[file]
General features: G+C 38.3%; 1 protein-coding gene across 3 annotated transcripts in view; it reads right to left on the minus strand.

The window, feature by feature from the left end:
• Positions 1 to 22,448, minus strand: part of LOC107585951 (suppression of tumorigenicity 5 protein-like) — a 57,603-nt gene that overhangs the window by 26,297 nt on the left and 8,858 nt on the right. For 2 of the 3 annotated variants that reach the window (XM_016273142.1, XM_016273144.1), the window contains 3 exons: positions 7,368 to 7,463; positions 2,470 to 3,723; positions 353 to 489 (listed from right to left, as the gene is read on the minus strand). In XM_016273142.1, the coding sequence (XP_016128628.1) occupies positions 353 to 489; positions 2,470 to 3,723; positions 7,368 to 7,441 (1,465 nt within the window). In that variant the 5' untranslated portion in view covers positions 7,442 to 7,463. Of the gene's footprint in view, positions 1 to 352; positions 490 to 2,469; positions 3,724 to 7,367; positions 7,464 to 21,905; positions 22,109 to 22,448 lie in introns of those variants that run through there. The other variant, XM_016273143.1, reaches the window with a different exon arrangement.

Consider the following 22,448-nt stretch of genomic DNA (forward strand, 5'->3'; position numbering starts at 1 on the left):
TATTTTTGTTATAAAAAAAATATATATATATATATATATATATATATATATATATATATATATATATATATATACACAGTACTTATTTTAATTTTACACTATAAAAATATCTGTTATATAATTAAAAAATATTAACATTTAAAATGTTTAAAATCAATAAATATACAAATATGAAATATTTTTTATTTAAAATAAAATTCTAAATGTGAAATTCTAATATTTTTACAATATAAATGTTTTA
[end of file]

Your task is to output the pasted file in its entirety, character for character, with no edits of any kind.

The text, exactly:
General features: G+C 38.3%; 1 protein-coding gene across 3 annotated transcripts in view; it reads right to left on the minus strand.

The window, feature by feature from the left end:
• Positions 1 to 22,448, minus strand: part of LOC107585951 (suppression of tumorigenicity 5 protein-like) — a 57,603-nt gene that overhangs the window by 26,297 nt on the left and 8,858 nt on the right. For 2 of the 3 annotated variants that reach the window (XM_016273142.1, XM_016273144.1), the window contains 3 exons: positions 7,368 to 7,463; positions 2,470 to 3,723; positions 353 to 489 (listed from right to left, as the gene is read on the minus strand). In XM_016273142.1, the coding sequence (XP_016128628.1) occupies positions 353 to 489; positions 2,470 to 3,723; positions 7,368 to 7,441 (1,465 nt within the window). In that variant the 5' untranslated portion in view covers positions 7,442 to 7,463. Of the gene's footprint in view, positions 1 to 352; positions 490 to 2,469; positions 3,724 to 7,367; positions 7,464 to 21,905; positions 22,109 to 22,448 lie in introns of those variants that run through there. The other variant, XM_016273143.1, reaches the window with a different exon arrangement.

Consider the following 22,448-nt stretch of genomic DNA (forward strand, 5'->3'; position numbering starts at 1 on the left):
TATTTTTGTTATAAAAAAAATATATATATATATATATATATATATATATATATATATATATATATATATATATACACAGTACTTATTTTAATTTTACACTATAAAAATATCTGTTATATAATTAAAAAATATTAACATTTAAAATGTTTAAAATCAATAAATATACAAATATGAAATATTTTTTATTTAAAATAAAATTCTAAATGTGAAATTCTAATATTTTTACAATATAAATGTTTTA